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Von Willebrand Disease (VWD)
Part 1: NHLBI Diagnosis Guidelines

Introduction & Clinical Assessment Recommendations

Disorders Pathophysiologically Associated with Acquired von Willebrand Syndrome (AVWS)3

Slide 8

May 2011

Acquired von Willebrand syndrome (AVWS) refers to defects in VWF quantity, structure, or function that are not inherited directly, but are consequences of other medical disorders. Bleeding symptoms in AVWS are similar to those in VWD, and are mainly muco-cutaneous or surgical. However, in contrast to VWD, there is no antecedent personal or family history of VWD. Acquired VWF abnormalities, but without recognized clinical bleeding, may be referred to as "AVWA;" however this abbreviation is not standardized, and the risks of future bleeding associated with AVWA are currently not well understood.

This Table summarizes etiologic (pathophysiologic) categories and disease associations for AVWS and AVWA. Antibodies to VWF can rarely occur in autoimmune disorders such as lupus (SLE); however, monoclonal IgG or IgM antibodies such as in MGUS (monoclonal gammopathy of undetermined significance) or other dysproteinemias (eg, myeloma, macroglobulinemia, amyloidosis, etc) are relatively common causes of AVWS. Shear-induced VWF proteolysis (believed to be mediated by ADAMTS13) is an increasingly recognized cause of AVWS and AVWA, and can occur in association with severe aortic valvular stenosis (AS), ventricular septal defect (VSD), hypertrophic obstructive cardiomyopathy (HOCM), certain left ventricular assist devices (LVADs), or primary pulmonary hypertension (PPH). Marked thrombocytosis (blood platelets of 1 million or more per microliter) can cause AVWS or AVWA, and mainly occurs in association with essential thrombocythemia (ET) and other myeloproliferative disorders such as polycythemia vera (PV) or AMM (agnogenic myeloid metaplasia with myelofibrosis). Other listed conditions and pathophysiologies of AVWS are relatively rare, but should be considered in the etiologic differential diagnosis of AVWS. Laboratory findings in AVWS and AVWA are similar to those in VWD subtypes, especially Types 1, 2A, or 3. However, laboratory testing results currently cannot readily distinguish between VWD and AVWS (or AVWA); therefore, clinical assessment is essential for this important distinction.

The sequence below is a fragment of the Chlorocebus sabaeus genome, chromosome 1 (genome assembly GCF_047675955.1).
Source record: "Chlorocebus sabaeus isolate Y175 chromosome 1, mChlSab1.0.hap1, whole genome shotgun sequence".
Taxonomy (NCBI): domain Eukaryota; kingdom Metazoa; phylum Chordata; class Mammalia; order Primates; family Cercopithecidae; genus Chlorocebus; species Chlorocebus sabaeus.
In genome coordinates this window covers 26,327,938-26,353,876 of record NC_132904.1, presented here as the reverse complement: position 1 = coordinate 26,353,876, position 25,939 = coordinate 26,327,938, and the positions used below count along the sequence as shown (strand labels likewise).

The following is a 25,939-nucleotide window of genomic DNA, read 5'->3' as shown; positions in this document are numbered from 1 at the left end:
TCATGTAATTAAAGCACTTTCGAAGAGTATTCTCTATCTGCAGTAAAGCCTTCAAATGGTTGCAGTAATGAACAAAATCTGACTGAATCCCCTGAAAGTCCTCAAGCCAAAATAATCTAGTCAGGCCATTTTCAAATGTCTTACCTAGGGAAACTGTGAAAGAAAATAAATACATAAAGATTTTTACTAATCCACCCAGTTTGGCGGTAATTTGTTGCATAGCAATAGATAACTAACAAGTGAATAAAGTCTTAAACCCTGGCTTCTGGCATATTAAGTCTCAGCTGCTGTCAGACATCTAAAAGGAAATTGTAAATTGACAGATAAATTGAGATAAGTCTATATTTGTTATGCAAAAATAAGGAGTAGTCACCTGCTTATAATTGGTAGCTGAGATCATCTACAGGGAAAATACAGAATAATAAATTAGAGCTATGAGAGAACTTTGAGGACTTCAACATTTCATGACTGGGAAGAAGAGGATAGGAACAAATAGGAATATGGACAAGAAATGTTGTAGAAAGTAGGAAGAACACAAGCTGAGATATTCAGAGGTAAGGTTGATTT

AVWS, and disorders causing it, should be considered in persons found to have abnormal VWD test results and clinical bleeding, but without an antecedent personal or family history consistent with VWD. Conversely, when bleeding occurs in association with one of the causative medical conditions, AVWS should be considered and initial VWD testing performed if indicated.

Disorders Associated with AVWS3


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